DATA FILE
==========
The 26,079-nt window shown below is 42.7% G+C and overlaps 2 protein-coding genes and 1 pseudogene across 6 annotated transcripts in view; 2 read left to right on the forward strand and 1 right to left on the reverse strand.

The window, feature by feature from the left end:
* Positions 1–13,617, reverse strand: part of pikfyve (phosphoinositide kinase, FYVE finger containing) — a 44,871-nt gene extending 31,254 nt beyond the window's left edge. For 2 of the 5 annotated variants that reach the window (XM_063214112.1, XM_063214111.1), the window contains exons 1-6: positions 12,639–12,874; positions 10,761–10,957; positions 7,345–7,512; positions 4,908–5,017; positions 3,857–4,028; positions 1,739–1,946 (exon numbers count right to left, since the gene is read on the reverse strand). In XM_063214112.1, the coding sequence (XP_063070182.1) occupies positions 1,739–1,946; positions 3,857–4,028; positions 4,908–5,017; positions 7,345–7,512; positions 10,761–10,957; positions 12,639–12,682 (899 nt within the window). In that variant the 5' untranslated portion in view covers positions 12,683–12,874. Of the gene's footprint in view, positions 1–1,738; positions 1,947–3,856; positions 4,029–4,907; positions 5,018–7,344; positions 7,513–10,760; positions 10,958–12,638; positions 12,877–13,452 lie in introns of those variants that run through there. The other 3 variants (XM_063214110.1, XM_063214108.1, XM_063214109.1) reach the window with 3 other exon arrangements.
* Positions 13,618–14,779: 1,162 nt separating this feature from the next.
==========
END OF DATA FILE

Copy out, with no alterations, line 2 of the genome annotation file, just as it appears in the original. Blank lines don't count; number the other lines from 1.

The window, feature by feature from the left end: